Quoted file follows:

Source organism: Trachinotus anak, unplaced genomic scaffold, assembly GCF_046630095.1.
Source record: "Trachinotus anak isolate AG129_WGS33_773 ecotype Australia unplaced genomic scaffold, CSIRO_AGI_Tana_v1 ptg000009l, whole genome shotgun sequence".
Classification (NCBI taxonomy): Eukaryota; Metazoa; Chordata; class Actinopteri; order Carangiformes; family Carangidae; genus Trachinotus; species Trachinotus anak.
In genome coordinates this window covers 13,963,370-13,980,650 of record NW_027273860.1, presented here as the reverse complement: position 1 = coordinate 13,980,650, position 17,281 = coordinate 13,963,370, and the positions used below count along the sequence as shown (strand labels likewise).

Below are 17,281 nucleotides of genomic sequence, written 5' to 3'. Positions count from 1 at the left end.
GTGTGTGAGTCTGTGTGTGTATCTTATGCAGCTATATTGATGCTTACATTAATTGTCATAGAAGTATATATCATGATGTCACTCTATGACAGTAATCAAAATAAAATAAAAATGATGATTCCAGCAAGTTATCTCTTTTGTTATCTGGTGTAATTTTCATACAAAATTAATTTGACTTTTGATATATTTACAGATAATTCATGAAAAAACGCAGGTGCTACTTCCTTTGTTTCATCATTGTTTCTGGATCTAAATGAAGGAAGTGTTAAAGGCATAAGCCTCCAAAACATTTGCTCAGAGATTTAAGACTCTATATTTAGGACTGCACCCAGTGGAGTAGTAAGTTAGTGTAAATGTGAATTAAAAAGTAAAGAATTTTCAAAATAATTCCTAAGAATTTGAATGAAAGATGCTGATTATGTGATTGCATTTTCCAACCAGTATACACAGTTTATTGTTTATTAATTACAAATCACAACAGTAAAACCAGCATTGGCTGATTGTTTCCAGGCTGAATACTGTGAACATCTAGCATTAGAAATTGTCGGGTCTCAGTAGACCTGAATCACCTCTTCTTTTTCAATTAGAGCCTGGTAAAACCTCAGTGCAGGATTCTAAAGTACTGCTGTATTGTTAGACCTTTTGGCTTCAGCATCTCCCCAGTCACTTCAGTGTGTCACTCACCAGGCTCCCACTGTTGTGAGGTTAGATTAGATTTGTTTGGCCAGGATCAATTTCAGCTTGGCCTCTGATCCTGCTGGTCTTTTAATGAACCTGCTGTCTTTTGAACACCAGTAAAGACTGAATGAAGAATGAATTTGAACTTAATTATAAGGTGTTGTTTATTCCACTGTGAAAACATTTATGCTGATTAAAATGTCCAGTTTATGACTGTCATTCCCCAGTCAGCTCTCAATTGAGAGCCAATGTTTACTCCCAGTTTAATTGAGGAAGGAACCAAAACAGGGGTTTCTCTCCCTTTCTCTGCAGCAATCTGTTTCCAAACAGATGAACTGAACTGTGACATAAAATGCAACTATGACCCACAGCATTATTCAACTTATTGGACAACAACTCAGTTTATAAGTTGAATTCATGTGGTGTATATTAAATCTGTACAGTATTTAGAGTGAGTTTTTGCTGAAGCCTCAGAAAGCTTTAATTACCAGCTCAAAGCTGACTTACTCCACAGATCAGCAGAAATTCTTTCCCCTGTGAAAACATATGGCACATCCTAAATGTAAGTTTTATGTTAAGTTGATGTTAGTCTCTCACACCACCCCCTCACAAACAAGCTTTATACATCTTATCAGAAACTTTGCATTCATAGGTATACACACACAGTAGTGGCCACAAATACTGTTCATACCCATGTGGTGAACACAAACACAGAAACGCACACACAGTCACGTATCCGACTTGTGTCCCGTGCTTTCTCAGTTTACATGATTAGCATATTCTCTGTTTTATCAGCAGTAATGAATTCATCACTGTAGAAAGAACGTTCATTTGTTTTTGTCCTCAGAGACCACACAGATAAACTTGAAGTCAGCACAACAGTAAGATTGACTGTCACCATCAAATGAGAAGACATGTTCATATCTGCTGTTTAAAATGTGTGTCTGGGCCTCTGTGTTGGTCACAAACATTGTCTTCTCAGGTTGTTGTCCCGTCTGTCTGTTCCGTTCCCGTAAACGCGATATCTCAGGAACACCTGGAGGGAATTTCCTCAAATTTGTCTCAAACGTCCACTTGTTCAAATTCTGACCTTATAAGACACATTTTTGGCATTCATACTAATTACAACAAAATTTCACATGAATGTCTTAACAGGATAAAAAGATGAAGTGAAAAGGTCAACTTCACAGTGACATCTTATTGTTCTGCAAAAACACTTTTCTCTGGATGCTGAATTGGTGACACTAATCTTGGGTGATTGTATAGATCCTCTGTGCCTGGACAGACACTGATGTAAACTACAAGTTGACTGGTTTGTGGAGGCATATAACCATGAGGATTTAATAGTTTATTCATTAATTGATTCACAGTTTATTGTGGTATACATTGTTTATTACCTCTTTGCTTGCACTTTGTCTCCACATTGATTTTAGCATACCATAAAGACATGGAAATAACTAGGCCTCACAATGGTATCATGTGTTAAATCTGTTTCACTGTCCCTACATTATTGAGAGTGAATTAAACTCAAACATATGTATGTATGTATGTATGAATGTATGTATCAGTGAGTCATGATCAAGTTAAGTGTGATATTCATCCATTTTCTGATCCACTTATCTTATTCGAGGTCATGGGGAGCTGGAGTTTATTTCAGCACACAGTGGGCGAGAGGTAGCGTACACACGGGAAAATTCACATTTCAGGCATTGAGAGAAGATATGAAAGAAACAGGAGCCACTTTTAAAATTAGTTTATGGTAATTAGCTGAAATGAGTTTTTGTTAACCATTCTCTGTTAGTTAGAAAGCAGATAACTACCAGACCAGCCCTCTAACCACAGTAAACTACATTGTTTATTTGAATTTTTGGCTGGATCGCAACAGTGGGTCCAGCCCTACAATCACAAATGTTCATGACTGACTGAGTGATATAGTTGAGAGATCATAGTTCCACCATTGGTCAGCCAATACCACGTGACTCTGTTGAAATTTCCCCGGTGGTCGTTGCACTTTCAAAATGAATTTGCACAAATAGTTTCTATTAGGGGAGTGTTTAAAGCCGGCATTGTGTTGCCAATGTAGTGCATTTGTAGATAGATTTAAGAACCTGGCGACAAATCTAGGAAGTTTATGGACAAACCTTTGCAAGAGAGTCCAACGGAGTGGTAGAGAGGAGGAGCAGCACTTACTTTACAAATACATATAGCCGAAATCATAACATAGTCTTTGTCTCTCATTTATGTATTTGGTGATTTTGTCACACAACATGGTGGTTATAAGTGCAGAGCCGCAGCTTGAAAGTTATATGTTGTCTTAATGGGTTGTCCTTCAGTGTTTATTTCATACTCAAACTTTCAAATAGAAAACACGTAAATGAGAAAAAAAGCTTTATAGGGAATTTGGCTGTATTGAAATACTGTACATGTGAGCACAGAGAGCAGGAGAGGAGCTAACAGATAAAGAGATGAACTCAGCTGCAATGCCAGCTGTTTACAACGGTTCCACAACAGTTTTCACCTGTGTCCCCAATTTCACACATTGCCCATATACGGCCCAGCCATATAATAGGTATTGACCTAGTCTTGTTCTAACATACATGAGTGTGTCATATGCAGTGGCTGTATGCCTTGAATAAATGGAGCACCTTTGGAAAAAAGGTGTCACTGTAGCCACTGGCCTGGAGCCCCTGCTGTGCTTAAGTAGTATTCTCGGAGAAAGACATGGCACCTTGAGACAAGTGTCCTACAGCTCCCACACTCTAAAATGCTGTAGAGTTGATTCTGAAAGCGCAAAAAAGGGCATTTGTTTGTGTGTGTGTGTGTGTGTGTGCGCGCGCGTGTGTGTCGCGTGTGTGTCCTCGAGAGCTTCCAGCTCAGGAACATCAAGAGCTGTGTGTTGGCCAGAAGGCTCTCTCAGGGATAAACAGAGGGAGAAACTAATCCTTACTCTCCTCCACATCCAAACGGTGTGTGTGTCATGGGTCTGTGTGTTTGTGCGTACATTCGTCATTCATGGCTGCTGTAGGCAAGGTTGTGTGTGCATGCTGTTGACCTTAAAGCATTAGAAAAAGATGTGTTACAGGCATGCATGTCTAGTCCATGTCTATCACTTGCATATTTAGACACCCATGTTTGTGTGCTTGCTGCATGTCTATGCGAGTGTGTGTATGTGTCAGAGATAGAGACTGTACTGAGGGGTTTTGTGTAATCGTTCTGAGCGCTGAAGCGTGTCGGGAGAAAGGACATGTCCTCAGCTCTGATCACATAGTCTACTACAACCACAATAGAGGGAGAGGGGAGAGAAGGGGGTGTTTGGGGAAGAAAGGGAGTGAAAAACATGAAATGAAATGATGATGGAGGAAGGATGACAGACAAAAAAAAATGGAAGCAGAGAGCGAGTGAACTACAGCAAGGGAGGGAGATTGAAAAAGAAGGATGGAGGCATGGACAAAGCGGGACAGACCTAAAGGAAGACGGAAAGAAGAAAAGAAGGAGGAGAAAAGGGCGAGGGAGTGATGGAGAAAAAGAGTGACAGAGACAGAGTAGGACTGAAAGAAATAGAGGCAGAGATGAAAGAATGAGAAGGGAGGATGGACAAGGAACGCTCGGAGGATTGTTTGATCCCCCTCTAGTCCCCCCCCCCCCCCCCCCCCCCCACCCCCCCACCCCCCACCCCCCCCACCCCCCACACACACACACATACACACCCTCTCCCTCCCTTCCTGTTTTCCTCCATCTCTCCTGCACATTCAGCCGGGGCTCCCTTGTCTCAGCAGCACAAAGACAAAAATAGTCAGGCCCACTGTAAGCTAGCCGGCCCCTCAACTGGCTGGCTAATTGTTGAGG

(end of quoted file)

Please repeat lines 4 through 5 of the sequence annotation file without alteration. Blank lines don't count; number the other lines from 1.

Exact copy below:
In genome coordinates this window covers 13,963,370-13,980,650 of record NW_027273860.1, presented here as the reverse complement: position 1 = coordinate 13,980,650, position 17,281 = coordinate 13,963,370, and the positions used below count along the sequence as shown (strand labels likewise).

Below are 17,281 nucleotides of genomic sequence, written 5' to 3'. Positions count from 1 at the left end.